If the authors had wished to print the 180,000 words of this annual report on American journalism, it would have used 700 pages of paper per hard copy. But in just one of the report’s many signals that everyone concerned with the business of journalism should “take advantage of the capabilities of the Web”, the Project for Excellence in Journalism chose to publish exclusively online.
Some points—such as news today is a service, not a product, or the media are no longer final destinations for consumers—likely made the news evolutionists wonder if they would discover anything from the report, while other findings—like the general disappointment in user-created content, the perception that the newsroom is the more innovative and experimental part of the news industry, and the agenda of the American news media continuing to narrow, not broaden—have no doubt added new dimensions and considerations to the debate of the transforming press.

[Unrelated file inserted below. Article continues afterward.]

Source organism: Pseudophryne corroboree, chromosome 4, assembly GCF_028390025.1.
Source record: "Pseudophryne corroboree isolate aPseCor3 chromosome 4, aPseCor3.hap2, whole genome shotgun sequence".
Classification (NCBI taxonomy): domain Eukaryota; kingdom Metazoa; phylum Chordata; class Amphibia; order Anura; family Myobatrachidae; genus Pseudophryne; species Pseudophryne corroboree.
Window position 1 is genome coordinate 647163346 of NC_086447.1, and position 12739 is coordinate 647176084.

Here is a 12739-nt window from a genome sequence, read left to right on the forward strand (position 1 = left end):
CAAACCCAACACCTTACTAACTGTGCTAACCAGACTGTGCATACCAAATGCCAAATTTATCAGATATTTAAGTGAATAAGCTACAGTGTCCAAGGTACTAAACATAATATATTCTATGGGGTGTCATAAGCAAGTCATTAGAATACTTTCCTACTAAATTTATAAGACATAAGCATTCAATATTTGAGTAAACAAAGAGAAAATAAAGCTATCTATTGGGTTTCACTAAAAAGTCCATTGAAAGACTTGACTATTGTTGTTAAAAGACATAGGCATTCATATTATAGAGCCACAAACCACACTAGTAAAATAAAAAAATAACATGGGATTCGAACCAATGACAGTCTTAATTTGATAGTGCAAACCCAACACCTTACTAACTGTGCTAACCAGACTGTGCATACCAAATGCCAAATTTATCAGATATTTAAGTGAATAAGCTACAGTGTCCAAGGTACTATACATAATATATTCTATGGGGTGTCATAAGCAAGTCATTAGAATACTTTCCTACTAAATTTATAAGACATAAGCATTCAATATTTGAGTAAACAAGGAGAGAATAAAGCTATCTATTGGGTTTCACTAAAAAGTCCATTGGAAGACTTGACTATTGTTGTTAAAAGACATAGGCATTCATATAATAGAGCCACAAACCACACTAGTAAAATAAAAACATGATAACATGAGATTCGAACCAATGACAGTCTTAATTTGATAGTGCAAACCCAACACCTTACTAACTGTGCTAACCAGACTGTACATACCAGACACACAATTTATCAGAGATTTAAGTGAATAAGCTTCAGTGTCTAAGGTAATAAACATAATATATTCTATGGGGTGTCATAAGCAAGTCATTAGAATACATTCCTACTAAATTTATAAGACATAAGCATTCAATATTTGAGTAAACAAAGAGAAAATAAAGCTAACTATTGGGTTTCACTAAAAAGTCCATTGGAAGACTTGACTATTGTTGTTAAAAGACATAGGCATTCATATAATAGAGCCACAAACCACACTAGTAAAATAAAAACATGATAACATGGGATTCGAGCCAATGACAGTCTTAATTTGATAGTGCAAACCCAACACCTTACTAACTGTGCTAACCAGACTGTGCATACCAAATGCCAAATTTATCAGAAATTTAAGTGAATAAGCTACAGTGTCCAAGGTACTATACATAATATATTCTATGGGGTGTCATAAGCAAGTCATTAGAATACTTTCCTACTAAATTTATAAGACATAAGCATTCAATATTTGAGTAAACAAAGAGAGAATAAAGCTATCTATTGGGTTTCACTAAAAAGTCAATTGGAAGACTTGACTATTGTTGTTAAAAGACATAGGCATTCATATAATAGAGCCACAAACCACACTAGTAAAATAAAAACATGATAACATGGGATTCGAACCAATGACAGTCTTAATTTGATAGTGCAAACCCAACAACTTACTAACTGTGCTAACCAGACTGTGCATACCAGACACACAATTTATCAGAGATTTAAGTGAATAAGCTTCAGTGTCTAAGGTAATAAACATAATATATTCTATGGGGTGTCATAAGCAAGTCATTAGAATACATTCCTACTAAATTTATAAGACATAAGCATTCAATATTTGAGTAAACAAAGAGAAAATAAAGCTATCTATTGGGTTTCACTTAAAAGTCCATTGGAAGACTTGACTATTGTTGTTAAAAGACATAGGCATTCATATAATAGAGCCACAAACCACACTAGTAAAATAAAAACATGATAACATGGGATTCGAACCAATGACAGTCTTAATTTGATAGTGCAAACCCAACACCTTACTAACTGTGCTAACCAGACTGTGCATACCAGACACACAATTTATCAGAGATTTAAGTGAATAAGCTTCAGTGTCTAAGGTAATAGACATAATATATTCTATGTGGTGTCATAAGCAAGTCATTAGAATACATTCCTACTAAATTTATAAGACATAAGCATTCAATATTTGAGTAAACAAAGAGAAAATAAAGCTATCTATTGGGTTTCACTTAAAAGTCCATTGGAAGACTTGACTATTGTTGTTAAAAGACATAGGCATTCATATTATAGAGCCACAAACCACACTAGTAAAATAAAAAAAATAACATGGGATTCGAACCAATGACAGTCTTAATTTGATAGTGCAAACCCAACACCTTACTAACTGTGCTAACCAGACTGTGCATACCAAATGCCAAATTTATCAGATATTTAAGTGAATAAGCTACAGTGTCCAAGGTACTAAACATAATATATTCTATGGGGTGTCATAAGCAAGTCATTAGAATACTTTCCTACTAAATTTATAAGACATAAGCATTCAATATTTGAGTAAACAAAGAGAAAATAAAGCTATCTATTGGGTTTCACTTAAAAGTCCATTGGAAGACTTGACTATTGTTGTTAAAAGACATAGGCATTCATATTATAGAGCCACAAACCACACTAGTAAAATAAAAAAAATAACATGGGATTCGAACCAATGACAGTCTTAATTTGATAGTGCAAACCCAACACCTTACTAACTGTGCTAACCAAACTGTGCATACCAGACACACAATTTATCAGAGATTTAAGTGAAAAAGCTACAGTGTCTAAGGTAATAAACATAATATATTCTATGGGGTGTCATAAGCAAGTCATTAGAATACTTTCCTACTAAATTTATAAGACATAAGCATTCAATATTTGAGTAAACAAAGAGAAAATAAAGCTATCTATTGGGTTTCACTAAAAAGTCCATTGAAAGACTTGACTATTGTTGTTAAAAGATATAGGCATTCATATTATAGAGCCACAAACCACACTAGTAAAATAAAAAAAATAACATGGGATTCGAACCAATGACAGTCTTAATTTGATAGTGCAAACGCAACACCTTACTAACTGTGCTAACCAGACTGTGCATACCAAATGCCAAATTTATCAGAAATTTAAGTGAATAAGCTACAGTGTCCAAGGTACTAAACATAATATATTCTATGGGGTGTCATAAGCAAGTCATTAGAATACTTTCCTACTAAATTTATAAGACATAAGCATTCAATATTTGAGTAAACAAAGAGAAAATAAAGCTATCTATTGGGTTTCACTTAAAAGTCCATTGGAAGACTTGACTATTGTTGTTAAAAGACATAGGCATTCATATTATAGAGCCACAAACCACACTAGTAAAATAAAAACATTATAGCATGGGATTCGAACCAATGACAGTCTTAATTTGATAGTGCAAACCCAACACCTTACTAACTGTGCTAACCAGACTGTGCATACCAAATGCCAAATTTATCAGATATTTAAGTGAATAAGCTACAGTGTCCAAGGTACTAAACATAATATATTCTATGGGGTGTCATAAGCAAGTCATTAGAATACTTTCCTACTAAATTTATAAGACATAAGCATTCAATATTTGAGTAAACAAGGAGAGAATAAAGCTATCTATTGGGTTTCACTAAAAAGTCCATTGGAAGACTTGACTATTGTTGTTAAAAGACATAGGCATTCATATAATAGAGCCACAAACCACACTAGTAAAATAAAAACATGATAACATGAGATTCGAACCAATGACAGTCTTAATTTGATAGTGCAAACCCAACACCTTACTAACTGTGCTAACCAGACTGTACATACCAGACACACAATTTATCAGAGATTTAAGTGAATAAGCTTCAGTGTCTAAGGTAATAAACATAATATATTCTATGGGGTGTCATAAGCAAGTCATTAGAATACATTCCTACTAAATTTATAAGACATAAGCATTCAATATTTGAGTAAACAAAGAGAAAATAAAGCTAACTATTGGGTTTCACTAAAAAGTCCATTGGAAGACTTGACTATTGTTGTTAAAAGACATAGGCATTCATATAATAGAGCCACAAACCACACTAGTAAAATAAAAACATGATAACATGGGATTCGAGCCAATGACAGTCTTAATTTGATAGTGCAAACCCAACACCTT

Blogosphere and mainstream media weigh in:
Reportr.org blogger Alfred Hermida pointing out trends highlighted in the report that have been long debated by the new-media vanguard.
Media Business Analyst for the Poynter Institute, Rick Edmonds, on advertising, which was explored heavily in the report.
Web Has Unexpected Effect on Journalism, Associated Press